According to research from the Think Tank, Demos, British workers are the worst off in terms of financial protection and as more social welfare transformations take place, it is strongly felt that government incentives should be made available to help address the problem on a wider front.
Even worse is the fact that people earning between £16,000 and £50,000 annually (the squeezed-middle) are the most at risk. This essentially means that people within this income bracket are most at risk to lose their lifestyle or present standard of living in the case of being unable to work due to sickness or disability.
State benefit claims are becoming stricter, but besides that fact these benefits are not sufficient to maintain the same standard of living which many people in the UK have become used to, and this is the point of income protection (IP).
Incentives for private financial protection needed
Unum has endorsed the fact that government incentives should be made available for workers as well as employers who take up private income protection insurance.
Far too many workers are not aware or don’t appreciate the benefits of income protection – more than likely due to lack of education or incentive. Employers also feel that because it is not a hot topic for workers they won’t offer income protection as an employment benefit, so it becomes a vicious circle.
Certainly awareness needs to be raised and a great way to attract attention is pretty obvious – offer employers and employees National Insurance rebates and/or tax benefits. Those workers who are covered by IP are not in need of State support, which could take millions of the welfare bill each year. By offering individual incentives the government could better get the message across.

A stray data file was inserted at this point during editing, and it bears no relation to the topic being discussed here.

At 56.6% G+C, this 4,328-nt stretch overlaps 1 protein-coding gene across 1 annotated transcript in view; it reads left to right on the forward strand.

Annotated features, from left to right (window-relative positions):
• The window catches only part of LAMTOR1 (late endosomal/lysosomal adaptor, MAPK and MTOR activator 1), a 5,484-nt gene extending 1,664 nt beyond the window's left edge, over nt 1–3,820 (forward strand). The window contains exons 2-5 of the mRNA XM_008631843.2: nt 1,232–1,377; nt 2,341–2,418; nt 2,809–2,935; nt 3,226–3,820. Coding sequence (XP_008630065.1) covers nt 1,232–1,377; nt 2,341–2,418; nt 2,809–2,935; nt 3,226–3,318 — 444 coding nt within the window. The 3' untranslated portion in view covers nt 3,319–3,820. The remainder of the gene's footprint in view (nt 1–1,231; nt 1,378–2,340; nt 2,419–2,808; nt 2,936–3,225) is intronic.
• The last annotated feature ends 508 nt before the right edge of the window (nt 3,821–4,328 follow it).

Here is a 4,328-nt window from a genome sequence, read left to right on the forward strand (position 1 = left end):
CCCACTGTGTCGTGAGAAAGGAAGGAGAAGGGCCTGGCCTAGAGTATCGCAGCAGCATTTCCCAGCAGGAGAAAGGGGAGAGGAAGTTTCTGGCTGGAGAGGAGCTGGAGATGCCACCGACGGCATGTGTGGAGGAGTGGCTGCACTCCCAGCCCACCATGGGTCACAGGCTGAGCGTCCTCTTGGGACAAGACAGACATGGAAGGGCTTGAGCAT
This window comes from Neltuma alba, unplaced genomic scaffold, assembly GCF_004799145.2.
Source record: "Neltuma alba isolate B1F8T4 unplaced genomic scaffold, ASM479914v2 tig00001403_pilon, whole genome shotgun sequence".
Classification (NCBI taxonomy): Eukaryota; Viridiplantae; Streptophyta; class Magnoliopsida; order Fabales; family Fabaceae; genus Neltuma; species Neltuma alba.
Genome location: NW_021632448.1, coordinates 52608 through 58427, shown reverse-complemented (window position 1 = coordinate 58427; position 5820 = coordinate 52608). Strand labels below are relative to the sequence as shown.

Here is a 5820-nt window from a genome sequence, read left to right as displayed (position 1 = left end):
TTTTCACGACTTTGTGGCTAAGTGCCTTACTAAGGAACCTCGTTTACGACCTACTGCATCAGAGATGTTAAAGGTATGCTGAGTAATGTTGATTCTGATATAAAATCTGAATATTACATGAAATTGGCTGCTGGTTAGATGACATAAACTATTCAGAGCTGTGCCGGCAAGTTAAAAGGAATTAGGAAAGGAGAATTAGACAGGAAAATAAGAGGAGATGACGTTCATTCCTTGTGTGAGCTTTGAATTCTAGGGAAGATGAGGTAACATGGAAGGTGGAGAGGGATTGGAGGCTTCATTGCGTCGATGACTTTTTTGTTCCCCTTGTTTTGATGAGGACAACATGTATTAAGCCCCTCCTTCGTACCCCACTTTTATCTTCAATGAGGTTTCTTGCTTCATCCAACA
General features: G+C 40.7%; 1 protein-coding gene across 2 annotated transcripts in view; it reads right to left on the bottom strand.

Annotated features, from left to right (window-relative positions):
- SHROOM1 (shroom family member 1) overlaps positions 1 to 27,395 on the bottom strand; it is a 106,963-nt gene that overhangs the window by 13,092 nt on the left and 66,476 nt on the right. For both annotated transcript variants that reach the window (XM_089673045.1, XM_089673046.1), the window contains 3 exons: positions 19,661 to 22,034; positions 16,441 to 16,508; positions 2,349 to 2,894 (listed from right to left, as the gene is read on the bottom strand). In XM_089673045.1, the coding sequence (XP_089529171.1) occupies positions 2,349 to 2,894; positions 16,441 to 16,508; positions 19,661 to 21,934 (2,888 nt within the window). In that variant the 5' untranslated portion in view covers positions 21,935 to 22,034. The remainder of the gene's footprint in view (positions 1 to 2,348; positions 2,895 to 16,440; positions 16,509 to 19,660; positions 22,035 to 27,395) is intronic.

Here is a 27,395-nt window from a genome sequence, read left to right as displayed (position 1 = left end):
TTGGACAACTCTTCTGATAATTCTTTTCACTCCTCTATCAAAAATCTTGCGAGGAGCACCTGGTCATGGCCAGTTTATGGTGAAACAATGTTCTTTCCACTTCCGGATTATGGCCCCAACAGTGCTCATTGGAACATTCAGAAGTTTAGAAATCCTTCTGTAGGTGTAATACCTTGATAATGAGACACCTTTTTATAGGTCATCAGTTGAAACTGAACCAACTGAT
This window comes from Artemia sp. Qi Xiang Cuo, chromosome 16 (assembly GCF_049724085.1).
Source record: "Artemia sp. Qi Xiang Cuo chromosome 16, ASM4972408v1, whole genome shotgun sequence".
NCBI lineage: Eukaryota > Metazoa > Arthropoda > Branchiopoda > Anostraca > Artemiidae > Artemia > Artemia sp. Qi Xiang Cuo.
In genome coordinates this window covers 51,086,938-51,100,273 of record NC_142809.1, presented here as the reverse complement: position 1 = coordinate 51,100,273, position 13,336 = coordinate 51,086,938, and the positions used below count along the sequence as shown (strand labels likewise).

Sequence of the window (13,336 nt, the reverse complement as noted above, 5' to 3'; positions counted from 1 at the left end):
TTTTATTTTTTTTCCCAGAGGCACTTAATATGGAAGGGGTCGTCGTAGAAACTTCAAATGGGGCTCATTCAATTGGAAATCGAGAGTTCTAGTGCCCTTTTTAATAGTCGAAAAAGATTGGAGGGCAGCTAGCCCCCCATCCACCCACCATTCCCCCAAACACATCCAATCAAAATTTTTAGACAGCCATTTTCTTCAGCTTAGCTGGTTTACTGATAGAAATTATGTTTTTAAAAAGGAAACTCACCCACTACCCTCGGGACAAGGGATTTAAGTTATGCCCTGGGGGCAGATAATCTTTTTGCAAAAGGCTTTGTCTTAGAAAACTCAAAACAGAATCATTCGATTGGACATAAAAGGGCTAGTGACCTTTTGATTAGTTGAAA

By offering employers’ tax breaks for providing employee income protection, businesses could be nudged in the right direction for offering this insurance. Employers would also be better prepared to educate employees about the risks involved and the benefits of taking up IP. Also, it is a well know fact that group income protection is financially more beneficial in terms of cost.
Lower State support than in the USA
Think Tank, Demos, compiled an Index of Financial Protection; where England scored 44 out of 100, placing them 8th on a list, which found countries such as the USA scoring 60. Ahead of the UK on the list was also Canada, Germany, France, Netherlands and Scandinavia – all of which score better for both private and government supported income protection in the case of ill health. Private protection scored 26 in the UK, while state support scored 61; 7 points lower than state support in the US.
The Employment and Support Allowance (ESA) was criticized for “penalising” and punishing good financial planning. Savers and homeowners are means tested for having savings of more than £16,000. This also means that the squeezed middle do receive more of a shock if incapacity strikes for whatever reason, especially with no additional income support other than ESA. This is definitely a situation where the private insurance industry can shore up state support.
If British workers have the worst level of income protection compared to their peers in the Organisation of Economic Co-operation and Development (OECD), then surely it is up to the State to address poor employee protection with suitable private sector incentives? This does not only apply to income protection insurance, it also applies private health insurance.